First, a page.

Webb, Laura Ashley: Regulation of branched-chain amino acid metabolism in major metabolic tissues of dairy cows during late pregnancy and early lactation. - Bonn, 2020. - Dissertation, Rheinische Friedrich-Wilhelms-Universität Bonn.
Online-Ausgabe in bonndoc: https://nbn-resolving.org/urn:nbn:de:hbz:5-58127
urn: https://nbn-resolving.org/urn:nbn:de:hbz:5-58127,
author = {{Laura Ashley Webb}},
title = {Regulation of branched-chain amino acid metabolism in major metabolic tissues of dairy cows during late pregnancy and early lactation},
school = {Rheinische Friedrich-Wilhelms-Universität Bonn},
year = 2020,
month = apr,

note = {For dairy cows, the transition from late pregnancy to early lactation is characterized by dramatic changes in endocrine status, nutrient utilization as well as tissue metabolism. Specific metabolic processes, e.g., in adipose tissue (AT) thereby contribute to the physiological adaptation to the increased nutrient demands imposed by the onset of lactation. Even though AT is known to be a major site for regulating glucose and lipid metabolism, its role in systemic protein and amino acid metabolism in dairy cows is not clear. The branched-chain amino acids (BCAA) are taken up by the mammary gland in excess and are greatly used for the synthesis of (milk) protein as well as the supply of metabolic intermediates and energy. Their cellular transport and break-down are highly regulated key processes, involving the interaction of several metabolic tissues, one of them possibly AT. Yet, studies on the BCAA transporters or degrading enzymes in ruminant tissues are sparse. Thus, one aim of the present thesis was to characterize the potential capacity of bovine AT (along with liver, skeletal muscle and mammary gland) for BCAA metabolism during late gestation and early lactation by analyzing the tissue abundance (and activity) of the most relevant BCAA transporters and catabolic enzymes as well as the concentration of circulating BCAA on selected time points before and after parturition. Moreover, as high BCAA levels have been linked with obesity and certain metabolic dysfunctions such as impaired insulin sensitivity in mammals, we further aimed to investigate the effect of over-conditioning at calving on the aforementioned variables of BCAA metabolism. Overall, AT consistently had the greatest mRNA abundance of the BCAA transporters and the BCAA transaminating enzyme, branched-chain aminotransferase 2 (BCAT2) when compared to most other tissues, but expressed a rather low oxidative capacity for BCAA (more specifically their keto acids), indicating that AT could be an important site of BCAA uptake and initial degradation in dairy cows. Together with the marginal hepatic mRNA abundance of BCAA transporters and BCAT2 and the high mRNA and protein abundance as well as activity of the subsequent oxidative enzyme in liver, the branched-chain α-keto acid dehydrogenase, it seems that BCAA are only degraded in the liver after being deaminated in peripheral tissues, most likely AT. Furthermore, we detected a decrease in circulating BCAA levels around parturition in our studies, which was associated with the reduced feed intake during this time. Both observations were more pronounced for cows that were over-conditioned at calving. Interestingly, despite the lower feed intake, those cows appeared to have a greater ability than normal-conditioned cows to irreversibly catabolize BCAA in AT, especially before parturition. It is likely that, due to a nutrient oversupply, the over-conditioned cows were in a more anabolic situation during late pregnancy and might have used BCAA metabolites in addition to glycolytic metabolites for synthesizing even more body fat. The present thesis thus provides information about a possible anaplerotic link between BCAA and lipid metabolism in AT of over-conditioned dairy cows and might serve as basis for further studies investigating the role of AT in systemic protein and AA metabolism in cattle during different physiological and pathophysiological conditions.},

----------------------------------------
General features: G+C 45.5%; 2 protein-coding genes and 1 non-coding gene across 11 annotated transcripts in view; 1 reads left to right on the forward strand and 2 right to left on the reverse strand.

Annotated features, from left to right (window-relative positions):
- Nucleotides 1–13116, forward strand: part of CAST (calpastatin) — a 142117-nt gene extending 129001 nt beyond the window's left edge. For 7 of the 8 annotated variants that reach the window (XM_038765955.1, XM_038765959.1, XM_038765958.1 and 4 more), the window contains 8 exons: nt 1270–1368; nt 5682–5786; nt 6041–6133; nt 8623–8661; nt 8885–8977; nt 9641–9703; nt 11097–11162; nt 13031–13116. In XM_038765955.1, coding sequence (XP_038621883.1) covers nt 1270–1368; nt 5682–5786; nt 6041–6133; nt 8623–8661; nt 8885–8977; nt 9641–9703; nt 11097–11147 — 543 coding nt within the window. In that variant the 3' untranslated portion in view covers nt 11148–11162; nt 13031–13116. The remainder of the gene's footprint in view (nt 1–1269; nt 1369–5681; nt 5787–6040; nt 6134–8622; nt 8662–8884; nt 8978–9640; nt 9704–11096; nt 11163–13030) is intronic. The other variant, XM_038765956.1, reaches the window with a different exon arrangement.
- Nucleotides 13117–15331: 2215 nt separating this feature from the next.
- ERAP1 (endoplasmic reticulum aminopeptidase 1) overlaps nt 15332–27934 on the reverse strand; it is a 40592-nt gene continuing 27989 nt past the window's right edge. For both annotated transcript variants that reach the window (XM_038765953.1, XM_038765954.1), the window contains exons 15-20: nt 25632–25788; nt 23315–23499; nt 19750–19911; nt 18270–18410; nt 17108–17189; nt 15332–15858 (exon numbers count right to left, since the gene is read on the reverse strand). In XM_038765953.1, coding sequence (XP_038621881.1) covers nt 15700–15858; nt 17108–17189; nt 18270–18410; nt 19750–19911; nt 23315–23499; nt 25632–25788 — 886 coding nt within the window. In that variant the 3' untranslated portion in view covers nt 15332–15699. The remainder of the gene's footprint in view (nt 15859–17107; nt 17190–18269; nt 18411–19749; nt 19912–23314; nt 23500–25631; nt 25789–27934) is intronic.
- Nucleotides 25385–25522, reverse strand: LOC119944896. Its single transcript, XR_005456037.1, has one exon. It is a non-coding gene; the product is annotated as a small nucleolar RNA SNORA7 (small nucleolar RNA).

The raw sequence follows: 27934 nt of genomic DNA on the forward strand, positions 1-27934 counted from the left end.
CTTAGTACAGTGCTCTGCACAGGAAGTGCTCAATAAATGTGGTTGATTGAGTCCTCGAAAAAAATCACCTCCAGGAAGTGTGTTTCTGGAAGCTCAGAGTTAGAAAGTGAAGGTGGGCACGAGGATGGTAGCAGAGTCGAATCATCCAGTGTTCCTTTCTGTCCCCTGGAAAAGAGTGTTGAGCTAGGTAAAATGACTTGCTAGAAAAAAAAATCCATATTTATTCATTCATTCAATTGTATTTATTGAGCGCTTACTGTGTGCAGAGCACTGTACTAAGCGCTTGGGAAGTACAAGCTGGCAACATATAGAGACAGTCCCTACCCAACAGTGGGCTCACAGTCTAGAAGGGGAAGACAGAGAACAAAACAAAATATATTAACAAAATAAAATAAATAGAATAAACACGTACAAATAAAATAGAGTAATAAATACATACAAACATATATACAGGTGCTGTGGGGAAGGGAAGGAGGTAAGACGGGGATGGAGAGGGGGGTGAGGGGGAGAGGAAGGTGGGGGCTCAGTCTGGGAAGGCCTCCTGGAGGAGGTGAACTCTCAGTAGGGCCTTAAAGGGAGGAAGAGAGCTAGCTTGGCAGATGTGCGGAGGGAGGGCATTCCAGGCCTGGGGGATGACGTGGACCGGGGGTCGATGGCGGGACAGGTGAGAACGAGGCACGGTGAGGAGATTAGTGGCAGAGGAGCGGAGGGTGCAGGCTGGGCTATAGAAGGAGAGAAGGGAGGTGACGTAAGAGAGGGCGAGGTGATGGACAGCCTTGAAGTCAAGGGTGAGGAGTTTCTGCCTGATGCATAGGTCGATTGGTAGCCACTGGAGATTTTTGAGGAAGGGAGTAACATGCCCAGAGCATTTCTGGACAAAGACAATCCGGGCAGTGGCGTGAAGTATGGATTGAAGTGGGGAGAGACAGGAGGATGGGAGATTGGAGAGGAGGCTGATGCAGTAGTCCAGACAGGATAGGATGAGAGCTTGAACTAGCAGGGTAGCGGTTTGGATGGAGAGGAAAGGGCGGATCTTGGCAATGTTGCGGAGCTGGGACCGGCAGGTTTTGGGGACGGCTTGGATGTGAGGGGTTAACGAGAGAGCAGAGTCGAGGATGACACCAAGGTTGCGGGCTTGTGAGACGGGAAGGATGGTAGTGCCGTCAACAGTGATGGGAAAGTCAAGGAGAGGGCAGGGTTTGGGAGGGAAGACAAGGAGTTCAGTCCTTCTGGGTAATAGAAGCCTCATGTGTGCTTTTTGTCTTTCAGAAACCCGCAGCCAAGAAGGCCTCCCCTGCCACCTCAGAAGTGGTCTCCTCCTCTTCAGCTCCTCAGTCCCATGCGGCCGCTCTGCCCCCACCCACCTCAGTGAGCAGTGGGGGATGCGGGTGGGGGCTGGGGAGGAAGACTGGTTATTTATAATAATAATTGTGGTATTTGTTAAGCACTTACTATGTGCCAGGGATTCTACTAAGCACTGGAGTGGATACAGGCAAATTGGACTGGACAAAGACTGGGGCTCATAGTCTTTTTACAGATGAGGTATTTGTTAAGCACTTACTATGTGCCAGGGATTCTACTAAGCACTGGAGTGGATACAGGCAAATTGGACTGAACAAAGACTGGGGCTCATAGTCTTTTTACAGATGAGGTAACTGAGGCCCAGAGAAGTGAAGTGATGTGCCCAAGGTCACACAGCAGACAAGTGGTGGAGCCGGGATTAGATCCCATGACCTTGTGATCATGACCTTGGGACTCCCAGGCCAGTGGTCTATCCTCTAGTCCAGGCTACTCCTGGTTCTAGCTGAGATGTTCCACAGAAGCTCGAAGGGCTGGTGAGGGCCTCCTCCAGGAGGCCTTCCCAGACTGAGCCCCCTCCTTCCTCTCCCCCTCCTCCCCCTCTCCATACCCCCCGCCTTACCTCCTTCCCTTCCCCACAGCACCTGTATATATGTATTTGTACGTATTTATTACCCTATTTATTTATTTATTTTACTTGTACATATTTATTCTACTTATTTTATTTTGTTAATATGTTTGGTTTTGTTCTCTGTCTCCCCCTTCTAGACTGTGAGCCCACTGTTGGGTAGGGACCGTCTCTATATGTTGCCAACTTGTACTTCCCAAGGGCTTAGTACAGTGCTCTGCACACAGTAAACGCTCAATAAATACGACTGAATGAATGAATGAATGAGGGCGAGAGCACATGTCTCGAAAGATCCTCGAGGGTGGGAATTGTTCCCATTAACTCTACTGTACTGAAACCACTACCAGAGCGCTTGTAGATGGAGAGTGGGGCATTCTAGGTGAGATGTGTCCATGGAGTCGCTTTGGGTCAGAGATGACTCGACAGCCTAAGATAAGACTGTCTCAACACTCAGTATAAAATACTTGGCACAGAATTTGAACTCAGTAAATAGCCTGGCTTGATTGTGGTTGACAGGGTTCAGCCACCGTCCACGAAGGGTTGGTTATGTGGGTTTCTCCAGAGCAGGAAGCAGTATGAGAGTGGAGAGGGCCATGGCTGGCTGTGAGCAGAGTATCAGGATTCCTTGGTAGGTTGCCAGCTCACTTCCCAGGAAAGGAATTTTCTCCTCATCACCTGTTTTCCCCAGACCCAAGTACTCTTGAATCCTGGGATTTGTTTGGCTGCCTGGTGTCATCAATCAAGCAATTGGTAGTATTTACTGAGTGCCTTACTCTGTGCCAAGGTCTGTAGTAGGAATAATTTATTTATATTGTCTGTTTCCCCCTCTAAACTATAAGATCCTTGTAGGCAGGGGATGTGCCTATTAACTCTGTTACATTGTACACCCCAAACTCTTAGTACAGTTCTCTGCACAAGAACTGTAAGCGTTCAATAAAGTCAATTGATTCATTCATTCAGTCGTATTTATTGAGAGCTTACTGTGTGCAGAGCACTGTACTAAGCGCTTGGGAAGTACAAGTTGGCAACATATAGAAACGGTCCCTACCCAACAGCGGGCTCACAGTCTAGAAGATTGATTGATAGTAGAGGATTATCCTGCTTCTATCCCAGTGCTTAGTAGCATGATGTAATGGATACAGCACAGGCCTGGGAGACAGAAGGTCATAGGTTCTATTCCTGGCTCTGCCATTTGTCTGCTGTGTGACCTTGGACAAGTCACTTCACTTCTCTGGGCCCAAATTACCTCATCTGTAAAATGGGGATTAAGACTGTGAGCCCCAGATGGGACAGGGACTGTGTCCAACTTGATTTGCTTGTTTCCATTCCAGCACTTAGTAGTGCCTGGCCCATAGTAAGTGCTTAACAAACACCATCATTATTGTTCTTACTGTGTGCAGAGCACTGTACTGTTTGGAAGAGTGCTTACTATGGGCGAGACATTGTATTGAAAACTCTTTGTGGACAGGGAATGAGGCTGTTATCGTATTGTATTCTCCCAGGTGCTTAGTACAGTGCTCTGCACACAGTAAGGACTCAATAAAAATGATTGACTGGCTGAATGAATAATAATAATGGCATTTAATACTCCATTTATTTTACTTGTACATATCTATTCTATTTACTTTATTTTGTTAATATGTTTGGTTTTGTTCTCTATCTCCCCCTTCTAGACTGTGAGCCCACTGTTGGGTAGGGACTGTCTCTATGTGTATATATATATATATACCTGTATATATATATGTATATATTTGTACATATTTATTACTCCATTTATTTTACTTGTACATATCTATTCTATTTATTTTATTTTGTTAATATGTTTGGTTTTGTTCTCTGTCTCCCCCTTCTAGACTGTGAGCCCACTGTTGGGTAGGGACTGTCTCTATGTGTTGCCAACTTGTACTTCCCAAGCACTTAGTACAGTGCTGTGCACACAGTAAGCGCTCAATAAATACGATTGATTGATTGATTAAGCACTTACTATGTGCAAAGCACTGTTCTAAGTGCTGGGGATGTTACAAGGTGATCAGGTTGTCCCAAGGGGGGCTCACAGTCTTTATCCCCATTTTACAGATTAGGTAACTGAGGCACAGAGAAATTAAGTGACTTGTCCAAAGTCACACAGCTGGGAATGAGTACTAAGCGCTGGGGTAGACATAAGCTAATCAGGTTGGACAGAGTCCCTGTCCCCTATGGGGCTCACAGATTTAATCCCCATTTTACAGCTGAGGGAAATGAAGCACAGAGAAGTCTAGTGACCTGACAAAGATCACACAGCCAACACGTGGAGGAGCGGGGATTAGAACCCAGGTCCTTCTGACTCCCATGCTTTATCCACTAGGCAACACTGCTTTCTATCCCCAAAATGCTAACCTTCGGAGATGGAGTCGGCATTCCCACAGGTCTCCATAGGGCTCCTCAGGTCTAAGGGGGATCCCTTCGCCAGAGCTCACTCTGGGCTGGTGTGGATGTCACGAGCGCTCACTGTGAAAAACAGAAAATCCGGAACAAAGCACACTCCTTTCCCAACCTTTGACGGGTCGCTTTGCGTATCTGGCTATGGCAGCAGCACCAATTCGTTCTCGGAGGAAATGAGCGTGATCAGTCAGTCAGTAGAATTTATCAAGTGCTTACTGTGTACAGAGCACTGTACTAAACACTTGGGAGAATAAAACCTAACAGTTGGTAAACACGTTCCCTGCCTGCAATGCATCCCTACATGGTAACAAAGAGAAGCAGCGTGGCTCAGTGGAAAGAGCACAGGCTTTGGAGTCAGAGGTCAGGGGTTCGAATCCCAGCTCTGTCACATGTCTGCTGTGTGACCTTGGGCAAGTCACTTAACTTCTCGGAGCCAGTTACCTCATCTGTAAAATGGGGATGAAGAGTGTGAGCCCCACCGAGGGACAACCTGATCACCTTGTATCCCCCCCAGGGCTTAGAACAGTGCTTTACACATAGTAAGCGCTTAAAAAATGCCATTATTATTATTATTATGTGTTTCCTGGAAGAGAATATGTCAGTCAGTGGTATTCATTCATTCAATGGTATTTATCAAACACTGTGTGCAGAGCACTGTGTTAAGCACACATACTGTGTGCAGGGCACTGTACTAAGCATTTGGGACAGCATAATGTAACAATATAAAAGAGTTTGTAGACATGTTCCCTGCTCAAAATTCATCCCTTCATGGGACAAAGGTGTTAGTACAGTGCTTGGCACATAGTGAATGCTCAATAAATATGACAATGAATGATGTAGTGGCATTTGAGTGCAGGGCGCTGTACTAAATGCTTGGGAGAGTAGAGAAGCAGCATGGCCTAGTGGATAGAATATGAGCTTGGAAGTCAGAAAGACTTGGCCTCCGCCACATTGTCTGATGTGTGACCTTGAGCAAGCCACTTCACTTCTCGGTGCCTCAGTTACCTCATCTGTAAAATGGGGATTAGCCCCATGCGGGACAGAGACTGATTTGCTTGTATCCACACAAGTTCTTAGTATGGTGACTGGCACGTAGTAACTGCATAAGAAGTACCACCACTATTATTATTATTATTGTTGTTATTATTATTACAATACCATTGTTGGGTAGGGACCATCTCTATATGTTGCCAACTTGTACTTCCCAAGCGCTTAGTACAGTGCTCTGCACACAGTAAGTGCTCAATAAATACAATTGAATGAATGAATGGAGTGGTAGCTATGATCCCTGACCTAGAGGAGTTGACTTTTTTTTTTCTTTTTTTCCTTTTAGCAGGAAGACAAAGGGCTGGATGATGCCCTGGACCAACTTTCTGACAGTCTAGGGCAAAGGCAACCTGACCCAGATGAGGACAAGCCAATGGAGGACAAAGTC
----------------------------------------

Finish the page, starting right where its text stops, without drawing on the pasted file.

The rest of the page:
url = {http://hdl.handle.net/20.500.11811/8180}

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